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Hulftsdorp Hill

19th July 1998

Krishanthi case: human rights factor

By Mudliyar

The other side of Felix

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Justice Minister G. L. Peiris has said the ver dict in the Krishanthi Kumaraswamy case demonstrated that Sri Lanka adheres strictly to the tenets of law.

The essential requirement of the rule of law was equality of treatment, a concept that no one was above the law and that criminal law of the land applied to every person without distinction. He expressed the above views at the opening of two new magistrate's courts in Nikaweratiya and Wariyapola recently.

Dr. Peiris said the figure of justice symbolises that justice applies equally to all without fear or favour irrespective of the exalted status of one party vis-a-vis the other. The scales denote that the evidence will be carefully weighed in the balance in taking decision and the sword represents the sanction or punishment that will be imposed without inhibition and without regard to the personality or other attributes of the guilty party.

During the past several years, Sri Lanka had been lowered in the estimation of the outside world because it was perceived that immunities and privileges were accorded to those who broke the law" (Ceylon Daily News).

French philosopher Jacques Derrida, whose work originated the school of deconstruction - a strategy of analysis that has been applied to literature, linguistics, philosophy, law and architecture recently addressed the Asiatic Society at Mumbai on the theme, 'The State of the Lie, the Lie of the State'. He said: "Politics is a privileged space of lying and deception is well known. The lie vitiates human sociality; it causes harm, destroys the possibilities of human communication and sharing. To lie is to long to deceive the other, sometimes speaking the truth. Ironically lying confirms human freedom. And yet this manoeuvre holds the door open for the ethical question of how to exercise that freedom."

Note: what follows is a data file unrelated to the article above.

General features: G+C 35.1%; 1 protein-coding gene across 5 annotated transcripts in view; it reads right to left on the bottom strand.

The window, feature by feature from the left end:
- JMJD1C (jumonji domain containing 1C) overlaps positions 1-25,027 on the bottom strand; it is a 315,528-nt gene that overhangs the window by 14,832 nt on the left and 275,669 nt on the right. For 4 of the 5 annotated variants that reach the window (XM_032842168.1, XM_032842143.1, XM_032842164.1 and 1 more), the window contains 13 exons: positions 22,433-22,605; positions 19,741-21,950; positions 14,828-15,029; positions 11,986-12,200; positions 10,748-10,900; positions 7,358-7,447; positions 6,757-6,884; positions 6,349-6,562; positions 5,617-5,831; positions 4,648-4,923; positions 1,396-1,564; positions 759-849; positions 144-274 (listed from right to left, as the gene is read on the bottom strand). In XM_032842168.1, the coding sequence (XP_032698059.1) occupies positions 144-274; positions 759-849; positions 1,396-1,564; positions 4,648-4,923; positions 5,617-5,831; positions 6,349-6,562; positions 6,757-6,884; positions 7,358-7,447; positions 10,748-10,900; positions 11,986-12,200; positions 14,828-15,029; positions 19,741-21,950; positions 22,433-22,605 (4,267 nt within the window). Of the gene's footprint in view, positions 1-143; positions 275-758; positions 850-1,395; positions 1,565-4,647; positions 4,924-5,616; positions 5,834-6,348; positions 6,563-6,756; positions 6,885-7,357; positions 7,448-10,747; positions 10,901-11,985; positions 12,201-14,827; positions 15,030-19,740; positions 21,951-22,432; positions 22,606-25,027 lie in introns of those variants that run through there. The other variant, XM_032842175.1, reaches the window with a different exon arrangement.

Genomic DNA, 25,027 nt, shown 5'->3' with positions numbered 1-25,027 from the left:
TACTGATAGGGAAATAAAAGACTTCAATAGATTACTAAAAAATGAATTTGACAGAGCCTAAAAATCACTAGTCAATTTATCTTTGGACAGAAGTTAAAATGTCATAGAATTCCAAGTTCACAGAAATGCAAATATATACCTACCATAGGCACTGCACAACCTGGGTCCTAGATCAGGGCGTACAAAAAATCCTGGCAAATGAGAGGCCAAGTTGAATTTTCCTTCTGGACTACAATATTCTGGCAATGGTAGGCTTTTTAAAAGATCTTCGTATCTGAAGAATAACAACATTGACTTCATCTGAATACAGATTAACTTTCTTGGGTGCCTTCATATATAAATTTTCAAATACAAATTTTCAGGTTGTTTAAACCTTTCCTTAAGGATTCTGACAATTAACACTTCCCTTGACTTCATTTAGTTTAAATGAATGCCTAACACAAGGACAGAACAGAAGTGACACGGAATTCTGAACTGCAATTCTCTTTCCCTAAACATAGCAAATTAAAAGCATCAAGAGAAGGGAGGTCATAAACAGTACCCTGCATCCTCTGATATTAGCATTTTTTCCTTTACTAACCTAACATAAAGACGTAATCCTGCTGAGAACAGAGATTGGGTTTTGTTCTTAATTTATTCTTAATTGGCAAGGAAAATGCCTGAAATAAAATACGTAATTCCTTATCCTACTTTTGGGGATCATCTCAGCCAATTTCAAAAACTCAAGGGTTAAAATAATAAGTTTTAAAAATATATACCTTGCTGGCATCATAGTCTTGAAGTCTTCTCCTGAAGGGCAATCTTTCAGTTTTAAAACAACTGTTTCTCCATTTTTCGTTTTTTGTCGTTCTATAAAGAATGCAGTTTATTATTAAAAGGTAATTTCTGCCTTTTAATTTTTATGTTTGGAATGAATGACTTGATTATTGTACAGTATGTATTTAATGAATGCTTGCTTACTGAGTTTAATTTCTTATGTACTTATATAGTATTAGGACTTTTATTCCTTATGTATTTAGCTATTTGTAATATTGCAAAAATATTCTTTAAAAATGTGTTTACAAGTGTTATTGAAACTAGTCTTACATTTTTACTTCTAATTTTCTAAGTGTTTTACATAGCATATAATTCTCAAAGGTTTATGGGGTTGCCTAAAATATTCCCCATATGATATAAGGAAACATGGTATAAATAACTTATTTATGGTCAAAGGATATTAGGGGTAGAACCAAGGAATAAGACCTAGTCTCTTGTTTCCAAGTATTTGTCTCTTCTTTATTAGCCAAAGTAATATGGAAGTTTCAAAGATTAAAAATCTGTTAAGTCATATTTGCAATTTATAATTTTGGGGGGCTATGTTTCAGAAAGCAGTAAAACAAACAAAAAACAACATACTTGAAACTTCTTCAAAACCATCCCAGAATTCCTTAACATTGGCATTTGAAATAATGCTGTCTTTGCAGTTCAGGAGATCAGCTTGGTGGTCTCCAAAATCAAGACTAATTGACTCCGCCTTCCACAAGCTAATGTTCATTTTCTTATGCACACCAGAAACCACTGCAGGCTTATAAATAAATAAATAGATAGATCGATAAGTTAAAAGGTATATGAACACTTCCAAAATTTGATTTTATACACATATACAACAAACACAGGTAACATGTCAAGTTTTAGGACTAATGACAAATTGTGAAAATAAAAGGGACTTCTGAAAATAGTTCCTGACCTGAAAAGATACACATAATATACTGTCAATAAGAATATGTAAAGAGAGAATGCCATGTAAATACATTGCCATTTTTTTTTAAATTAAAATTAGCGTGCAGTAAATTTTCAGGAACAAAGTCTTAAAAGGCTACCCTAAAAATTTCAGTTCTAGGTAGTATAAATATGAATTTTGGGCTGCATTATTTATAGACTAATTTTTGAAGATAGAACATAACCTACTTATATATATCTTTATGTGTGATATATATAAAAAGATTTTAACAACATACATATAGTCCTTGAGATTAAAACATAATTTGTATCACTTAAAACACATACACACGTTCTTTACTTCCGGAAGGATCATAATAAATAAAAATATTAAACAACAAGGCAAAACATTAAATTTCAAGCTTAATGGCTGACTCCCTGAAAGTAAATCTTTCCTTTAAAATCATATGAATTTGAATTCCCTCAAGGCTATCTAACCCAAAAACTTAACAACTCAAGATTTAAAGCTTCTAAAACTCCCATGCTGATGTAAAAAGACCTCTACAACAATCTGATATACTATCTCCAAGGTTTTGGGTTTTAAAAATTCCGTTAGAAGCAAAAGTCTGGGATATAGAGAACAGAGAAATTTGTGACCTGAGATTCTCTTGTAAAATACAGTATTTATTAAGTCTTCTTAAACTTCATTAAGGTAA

Krishanthi Kumaraswamy's rape and murder were first reported in Virakesari. It was then discussed in this column. The crime was the most dastardly act committed in the war front on a girl who was to sit her Advanced Level examination. Later the others who went in search of her were also killed to wipe out any evidence.

When the matter was reported in the English press, human rights groups quite rightly issued statements and coerced the government to hold an impartial investigation. The international community was agitated by the gruesome details of the crime and it demanded that the guilty be punished.

The police and the CID got activated. The Attorney General's department was consulted. The soldiers on duty at that particular point on the fateful day were arrested. The Military Police recorded confessions from the suspects. It was admitted in evidence after a voir dire inquiry. The court held that the confessions were made to a person in authority, and was made voluntarily. Soon the accused were produced in the Magistrates Court in Colombo, and the Attorney-General decided to indict the accused directly in the High Court and a trial at bar was gazetted. The accused were found guilty and were sentenced to death.

It was the desire of the government to prove to the world that it had a better human rights record than the previous regime. All hailed the judgment as a victory for the rule of law.

To an underdeveloped third world country like ours, it is important that the international community is kept pleased about the human rights record. Donor countries before giving us aid would have to be satisfied that the government would not unleash terror on its people.

The Tamil lobby, the Eelam lobby and other lobbies, including the local ones, which are dependent on funds from the West have successfully campaigned to besmirch our reputation as a country full of barbarians. These lobbies have been so successful in their campaign that the West has on several occasions questioned the desirability of funding a nation in turmoil due to ethnic strife.